Yesterday I went out to do some Christmas shopping. I needed only a few things and decided to go to one of my favorite little malls, which houses only a few specialty stores. I can easily meander through these shops for a long time, choosing what I believe to be the perfect gift for one of the few people in my life for whom I actually shop. It doesn't have to be expensive, in fact it never is, but I try to make it a well thought-out trinket.
One store is filled with beautiful vintage pieces, reasonably priced and displayed with such panache I feel I could live there. Next to it is a store called Tabula Rasa, which translates to a blank slate. They carry the most exquisite papers and pens of every kind. There are unusual books, lovely note cards, lotions and soaps, candles and beautiful little whatnots. These are wonderful browsing stores where more often than not, you will find that perfect item you’ve been searching for.
Across the street is the London Market, which features most of the things I still miss from Canada. When you enter the store, there is a picture of the Queen Mum and one of Prince William and his Kate, congratulating them on their marriage. You can buy English candy, like Smarties and Coffee Crisp chocolate bars, figgy pudding and fruitcake. I chose a couple of chocolate bars and some Bisto, which helps to make some of the best gravy you’ll ever have.
Next door to the London Market is Elizabeth's Bakery and Tea Shop. As it was nearing 2:00 pm. and hunger had set in, I decided I would go in, buy a cookie and take it with me. I don't usually take the time to sit when I go out, especially by myself, but as soon as I walked in the front door I was transformed to another time and place. It was so inviting that I found myself saying, “Yes I'll sit here with a cup of tea, a bowl of tomato-basil soup and a custard tart, instead of eating on the run.”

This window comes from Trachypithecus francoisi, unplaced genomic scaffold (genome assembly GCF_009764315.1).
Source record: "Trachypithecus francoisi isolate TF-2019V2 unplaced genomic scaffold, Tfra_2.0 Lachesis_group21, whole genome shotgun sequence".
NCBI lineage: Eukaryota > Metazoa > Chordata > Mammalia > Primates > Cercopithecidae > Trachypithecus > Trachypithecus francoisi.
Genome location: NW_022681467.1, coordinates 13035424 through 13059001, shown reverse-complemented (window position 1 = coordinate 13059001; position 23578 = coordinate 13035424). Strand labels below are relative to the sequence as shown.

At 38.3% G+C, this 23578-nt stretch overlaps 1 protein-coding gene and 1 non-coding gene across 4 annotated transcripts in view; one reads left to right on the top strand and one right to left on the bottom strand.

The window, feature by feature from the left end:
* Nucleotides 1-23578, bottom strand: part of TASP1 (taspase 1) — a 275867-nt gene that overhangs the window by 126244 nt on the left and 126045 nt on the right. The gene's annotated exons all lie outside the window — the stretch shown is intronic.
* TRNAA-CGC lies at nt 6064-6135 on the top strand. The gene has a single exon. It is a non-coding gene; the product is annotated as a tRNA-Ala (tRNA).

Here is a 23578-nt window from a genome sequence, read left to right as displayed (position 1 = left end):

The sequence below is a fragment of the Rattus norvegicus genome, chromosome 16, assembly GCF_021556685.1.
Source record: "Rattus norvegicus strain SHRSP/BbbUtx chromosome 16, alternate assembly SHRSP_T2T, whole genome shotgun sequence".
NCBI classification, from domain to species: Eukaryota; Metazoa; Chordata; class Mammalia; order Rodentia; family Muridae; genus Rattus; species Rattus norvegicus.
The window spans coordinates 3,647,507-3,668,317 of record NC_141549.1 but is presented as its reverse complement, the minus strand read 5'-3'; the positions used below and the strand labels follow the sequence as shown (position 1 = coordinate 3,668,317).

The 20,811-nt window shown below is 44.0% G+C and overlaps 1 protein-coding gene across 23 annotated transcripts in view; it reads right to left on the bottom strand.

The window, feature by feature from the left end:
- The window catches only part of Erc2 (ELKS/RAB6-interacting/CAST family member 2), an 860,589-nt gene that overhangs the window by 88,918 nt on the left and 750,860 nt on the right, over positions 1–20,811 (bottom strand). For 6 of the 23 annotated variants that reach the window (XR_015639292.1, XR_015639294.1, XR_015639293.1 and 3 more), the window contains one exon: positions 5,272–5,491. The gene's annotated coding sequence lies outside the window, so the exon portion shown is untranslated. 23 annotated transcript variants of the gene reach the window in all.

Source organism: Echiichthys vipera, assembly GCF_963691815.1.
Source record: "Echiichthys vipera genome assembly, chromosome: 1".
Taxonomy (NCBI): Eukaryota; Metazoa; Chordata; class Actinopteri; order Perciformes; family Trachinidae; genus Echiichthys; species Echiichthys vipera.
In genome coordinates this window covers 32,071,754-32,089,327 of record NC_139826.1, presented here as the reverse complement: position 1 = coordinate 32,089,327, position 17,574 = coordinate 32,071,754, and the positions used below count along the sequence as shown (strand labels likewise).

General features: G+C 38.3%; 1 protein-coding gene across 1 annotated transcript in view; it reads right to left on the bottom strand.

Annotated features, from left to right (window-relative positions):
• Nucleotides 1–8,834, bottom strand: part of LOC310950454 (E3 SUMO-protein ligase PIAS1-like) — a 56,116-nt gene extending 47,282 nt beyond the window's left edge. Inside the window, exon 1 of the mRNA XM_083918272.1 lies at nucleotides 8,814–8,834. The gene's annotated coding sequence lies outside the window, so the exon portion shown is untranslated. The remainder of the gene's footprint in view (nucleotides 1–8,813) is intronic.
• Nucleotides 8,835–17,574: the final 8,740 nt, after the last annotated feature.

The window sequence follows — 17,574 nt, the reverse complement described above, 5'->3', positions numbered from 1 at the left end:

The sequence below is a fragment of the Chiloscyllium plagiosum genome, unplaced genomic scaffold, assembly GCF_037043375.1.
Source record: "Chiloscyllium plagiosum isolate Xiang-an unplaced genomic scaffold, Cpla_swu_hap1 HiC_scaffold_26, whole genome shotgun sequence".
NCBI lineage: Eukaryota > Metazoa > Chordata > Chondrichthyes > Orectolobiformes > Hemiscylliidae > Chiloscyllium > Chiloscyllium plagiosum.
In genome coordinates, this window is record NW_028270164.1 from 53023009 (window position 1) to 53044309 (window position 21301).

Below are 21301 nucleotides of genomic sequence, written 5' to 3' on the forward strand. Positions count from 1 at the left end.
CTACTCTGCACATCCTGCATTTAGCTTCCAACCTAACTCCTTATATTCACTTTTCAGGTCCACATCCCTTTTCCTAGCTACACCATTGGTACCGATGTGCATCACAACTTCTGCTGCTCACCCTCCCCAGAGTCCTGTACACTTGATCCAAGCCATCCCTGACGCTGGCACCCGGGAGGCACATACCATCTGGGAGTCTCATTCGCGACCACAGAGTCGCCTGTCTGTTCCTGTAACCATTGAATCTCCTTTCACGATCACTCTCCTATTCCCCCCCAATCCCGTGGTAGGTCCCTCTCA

The menu on the wall featured English fare such as Welsh Rarebit, beans on toast, meat pies and cucumber sandwiches. There were jam and custard tarts as well as scones and cookies.
Both the market and tea room were transformed, turn-of-the-century homes. Crown molding graced the original windows, which were adorned with lace curtains. Some windows were stained glass with a flowery design of spring flowers. Three of the walls were constructed from used brick, the other was papered in blue and white toile. A lovely fireplace with an oak mantle covered in evergreen boughs and candles hung from the center of one wall. I chose a seat by one of the windows and waited for my order. Snow fell softly on the street, where people scurried by with their treasures, but I felt as though I was in a serene cocoon.
As I sat, my eyes surveyed the rest of the décor, which not only contributed to the ambiance, but seemed to wrap its arms around me. I faced a wall that featured a full length bench, decked out with what seemed like a hundred pillows, covered in everything from chintz and lace to stripes. The tables were small cafe style with white wicker chairs. They stood upon beautiful gleaming wood floors, the color of mahogany. The shelves on the wall featured antique teapots and clay pots of red geraniums. Hooks under the shelves held bunches of dried flowers and herbs.
While I enjoyed this hiatus from the rest of the world, I wondered why I don't allow myself more such quiet, reflective time. Having undisturbed time at home is far different from finding it in a tea room. There are no demands, no interruptions. There is only a cup of tea to be savored, in a flowered china teacup, the visual beauty surrounding you and taking you back in time, with “The Nutcracker Suite” playing softly in the background. A much needed break from reality, one I highly recommend.
© Christine Geery 2012
A great stocking stuffer!